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Medeva's tale is a small-company success story.
If it's true that there will be less than 10 major players in the drug industry someday, executives at Medeva Pharmaceuticals aren't too concerned. In fact, their company is relishing the recent spurt of consolidation.
Medeva Pharmaceuticals, Rochester, NY, is the U.S. drug branch of Medeva p.l.c., an international company based in Britain that searches out late-stage development projects and existing products that are not being fully exploited by other companies. Medeva then launches the products through its own infrastructure.
The time is right for a company like Medeva. Current developments in the pharmaceutical industry, particularly consolidation, are offering Medeva many attractive business opportunities, particularly in the acquisition and licensing area.
"Consolidation at the top works in our favor," said Bruce Simpson, president of Medeva Pharmaceuticals. "More companies are reviewing their pipelines because the markets are so dynamic. We want to take some of these late-phase development projects and bring them to market.
"In addition, there are a number of products with sales of less than $50 million that don't get over the embarrassment threshold for a large company. These products are insignificant to major drug companies that choose to focus on larger brands."
Many of these big companies are also pumping most of their resources into major therapeutic areas. "Larger companies may neglect these smaller disease markets because they are not economically feasible," Simpson said.
Medeva's small size is one of its biggest assets, Simpson said. "Big companies have more bureaucratic infrastructure that may slow them down. But we're able to react more quickly to the changing marketplace."
Being small also provides a sales and marketing advantage, according to Tom Parker, vice president of sales and marketing.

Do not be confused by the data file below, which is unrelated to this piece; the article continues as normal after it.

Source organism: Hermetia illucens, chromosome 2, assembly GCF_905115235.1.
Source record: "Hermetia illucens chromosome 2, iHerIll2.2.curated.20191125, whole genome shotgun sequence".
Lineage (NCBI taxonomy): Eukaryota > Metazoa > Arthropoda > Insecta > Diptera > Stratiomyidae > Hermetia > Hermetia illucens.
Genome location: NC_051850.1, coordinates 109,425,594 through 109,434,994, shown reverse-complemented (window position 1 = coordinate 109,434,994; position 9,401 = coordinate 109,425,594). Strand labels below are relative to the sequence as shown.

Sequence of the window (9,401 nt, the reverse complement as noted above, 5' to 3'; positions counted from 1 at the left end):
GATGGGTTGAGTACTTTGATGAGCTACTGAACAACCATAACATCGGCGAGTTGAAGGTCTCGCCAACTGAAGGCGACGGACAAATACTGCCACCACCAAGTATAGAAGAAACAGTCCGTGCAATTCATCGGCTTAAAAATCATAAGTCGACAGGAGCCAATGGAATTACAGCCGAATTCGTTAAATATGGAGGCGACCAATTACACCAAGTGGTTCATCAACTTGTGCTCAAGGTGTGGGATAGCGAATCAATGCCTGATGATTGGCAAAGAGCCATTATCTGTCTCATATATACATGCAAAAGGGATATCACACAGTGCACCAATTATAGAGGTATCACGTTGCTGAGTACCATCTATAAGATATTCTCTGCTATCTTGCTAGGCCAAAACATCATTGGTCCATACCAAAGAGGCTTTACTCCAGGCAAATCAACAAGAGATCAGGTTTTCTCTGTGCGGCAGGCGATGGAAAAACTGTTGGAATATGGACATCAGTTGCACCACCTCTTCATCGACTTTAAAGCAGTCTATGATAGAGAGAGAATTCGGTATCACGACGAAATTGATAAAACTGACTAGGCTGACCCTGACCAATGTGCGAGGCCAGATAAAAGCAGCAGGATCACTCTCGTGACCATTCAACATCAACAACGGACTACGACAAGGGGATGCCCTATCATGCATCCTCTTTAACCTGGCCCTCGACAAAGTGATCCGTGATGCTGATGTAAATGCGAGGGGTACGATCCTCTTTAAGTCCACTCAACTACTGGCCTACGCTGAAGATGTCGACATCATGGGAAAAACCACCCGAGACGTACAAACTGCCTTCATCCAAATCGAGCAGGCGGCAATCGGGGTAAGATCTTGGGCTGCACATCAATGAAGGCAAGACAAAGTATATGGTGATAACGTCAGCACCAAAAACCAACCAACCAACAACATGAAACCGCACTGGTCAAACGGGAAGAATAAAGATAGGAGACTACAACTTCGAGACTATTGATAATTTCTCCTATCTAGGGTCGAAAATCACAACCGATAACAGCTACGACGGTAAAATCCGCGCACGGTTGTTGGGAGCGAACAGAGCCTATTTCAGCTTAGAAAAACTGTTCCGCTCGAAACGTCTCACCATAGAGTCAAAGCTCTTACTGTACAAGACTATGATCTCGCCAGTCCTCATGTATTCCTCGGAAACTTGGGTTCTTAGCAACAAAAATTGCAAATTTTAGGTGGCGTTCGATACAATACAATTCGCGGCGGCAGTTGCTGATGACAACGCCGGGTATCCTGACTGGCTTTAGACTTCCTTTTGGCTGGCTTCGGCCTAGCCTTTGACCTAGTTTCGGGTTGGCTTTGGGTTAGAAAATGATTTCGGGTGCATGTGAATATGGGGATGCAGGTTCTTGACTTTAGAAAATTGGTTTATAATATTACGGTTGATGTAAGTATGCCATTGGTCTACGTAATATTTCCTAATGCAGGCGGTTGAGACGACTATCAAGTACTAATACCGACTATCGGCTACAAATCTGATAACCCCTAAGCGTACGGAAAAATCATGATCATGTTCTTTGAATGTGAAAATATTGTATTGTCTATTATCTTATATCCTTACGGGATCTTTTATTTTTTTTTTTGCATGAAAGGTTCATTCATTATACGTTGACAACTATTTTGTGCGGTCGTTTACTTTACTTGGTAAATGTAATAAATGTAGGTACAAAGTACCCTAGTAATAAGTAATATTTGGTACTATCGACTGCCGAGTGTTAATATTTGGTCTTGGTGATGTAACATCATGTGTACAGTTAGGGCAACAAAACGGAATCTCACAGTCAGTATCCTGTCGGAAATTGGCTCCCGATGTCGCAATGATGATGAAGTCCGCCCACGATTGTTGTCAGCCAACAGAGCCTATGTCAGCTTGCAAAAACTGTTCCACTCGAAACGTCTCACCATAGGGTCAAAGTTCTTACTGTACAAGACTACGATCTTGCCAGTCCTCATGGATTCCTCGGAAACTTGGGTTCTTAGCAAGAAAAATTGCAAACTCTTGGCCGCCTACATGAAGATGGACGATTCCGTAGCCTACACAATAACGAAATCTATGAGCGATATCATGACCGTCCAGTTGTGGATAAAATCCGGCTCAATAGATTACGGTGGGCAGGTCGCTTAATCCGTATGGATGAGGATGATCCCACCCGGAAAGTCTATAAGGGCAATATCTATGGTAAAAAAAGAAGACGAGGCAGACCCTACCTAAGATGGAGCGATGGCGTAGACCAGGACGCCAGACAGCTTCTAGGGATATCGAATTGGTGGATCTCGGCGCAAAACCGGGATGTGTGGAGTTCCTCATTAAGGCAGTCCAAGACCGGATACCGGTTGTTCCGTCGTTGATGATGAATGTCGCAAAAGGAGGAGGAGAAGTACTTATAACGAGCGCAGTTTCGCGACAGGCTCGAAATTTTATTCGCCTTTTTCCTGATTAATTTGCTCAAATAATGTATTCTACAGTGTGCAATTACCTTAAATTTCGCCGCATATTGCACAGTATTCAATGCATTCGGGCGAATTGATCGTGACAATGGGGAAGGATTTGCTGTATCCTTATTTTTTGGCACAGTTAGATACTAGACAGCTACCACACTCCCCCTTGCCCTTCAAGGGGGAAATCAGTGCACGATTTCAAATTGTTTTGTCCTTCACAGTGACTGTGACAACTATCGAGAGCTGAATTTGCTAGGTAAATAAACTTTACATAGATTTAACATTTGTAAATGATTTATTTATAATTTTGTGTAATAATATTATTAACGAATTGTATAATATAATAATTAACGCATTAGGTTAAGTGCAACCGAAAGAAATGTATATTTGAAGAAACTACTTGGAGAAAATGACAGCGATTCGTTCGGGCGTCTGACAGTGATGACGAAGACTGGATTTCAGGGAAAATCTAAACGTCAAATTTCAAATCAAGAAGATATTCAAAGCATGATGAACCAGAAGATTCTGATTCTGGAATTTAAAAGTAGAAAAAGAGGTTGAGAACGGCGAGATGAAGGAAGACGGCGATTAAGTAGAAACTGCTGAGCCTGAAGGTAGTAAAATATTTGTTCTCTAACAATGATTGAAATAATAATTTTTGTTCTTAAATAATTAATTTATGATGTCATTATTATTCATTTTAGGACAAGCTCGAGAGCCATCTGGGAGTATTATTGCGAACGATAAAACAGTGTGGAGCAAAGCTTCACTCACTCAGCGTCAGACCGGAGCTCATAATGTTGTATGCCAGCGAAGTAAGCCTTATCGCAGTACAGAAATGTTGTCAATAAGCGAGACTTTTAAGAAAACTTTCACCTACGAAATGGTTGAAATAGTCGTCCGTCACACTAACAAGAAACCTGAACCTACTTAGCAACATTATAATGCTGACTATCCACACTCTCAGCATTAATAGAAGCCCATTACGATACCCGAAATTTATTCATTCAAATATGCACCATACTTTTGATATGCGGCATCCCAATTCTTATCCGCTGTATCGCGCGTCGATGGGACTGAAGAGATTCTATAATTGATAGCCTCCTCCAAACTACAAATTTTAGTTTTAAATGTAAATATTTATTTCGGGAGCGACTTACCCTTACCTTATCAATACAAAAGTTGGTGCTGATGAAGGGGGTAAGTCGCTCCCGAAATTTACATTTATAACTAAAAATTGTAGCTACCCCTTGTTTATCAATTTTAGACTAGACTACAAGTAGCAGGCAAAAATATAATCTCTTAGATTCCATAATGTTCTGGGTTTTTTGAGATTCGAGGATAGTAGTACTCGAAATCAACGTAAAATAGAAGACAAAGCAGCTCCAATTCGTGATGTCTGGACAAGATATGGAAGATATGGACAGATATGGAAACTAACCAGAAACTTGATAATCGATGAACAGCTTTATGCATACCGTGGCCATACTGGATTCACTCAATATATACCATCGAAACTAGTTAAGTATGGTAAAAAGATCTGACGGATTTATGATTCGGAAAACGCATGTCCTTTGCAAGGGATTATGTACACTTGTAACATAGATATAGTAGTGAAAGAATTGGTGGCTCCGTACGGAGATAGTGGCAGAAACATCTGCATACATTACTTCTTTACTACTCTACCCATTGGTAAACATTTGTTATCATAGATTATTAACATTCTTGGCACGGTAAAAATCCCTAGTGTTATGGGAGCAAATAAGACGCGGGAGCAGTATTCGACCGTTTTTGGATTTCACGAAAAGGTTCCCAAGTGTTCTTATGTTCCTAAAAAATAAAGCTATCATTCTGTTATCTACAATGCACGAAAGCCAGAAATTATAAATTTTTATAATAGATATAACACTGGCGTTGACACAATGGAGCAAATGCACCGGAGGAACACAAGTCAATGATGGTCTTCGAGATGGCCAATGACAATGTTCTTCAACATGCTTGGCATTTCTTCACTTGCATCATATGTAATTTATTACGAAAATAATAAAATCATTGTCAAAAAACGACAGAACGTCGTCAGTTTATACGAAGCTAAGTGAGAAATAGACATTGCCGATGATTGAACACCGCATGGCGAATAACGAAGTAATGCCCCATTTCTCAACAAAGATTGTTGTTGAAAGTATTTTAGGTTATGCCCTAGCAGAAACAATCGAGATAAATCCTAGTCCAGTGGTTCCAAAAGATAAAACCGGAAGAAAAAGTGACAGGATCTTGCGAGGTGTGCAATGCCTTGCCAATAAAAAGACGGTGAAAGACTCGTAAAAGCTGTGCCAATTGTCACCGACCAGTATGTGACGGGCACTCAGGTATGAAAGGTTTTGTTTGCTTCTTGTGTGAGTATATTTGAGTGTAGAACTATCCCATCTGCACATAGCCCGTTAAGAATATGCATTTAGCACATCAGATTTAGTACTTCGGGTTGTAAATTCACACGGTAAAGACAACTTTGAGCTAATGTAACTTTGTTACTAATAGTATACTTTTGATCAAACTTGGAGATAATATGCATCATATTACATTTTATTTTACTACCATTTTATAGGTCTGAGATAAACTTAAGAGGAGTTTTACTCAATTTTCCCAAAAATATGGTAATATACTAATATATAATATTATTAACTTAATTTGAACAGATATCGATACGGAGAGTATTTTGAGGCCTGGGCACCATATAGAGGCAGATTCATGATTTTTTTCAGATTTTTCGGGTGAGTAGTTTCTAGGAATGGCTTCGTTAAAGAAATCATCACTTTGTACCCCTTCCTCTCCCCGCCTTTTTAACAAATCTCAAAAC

"As a small organization, we have an opportunity to get closer to the customer and make it mean more than just lip service," Parker said, adding that both he and Simpson often spend time in the field or on the phone talking with customers.
The company has 155 salespeople in its general U.S. field force who are assigned to one of 13 geographically defined business centers. Medeva also has a 22-member institutional field force and is currently building it own flex-time sales force of 75 people. Medeva's three sales forces currently promote 12 products.
Medeva salespeople are currently involved in a copromotion with Ciba Vision Ophthalmic for Livostin,â¢ although the Medeva executives were not able to confirm at press time that the agreement would be in place for 1997. However, Medeva is talking with other companies about copromotion opportunities.
This year, Medeva wants to enhance its presence in four markets: congestive heart failure, cough and cold, allergy and anti-obesity. The company's aim is to "be a big player in small, niche markets," Simpson said.
Following its strategy, the company recently bought Tillotts Pharma AG, a Swiss drug company that develops drugs and delivery systems for lower gastrointestinal products. "It was a perfect acquisition because the gastrointestinal market is dominated by only 6,000 physicians," Simpson said. "By the end of the decade, we hope to be a major player in this market."
While Medeva's strategy may seem small time to the Big 10 players, the company executives are confident their strategy is solid.
"In the future, there will be less than 10 major pharmaceutical companies and we won't be one of them, nor do we have the desire to be in their ranks," Simpson said.
"It takes an incredibly large amount of money to play in the research end of the business. If a company is not spending $500 million to $1 billion a year on research, it might as well stay out of the game because Pfizer, Merck and the others will blow it away. But that's not our strategy. We're more concerned with search and development than research and development." PR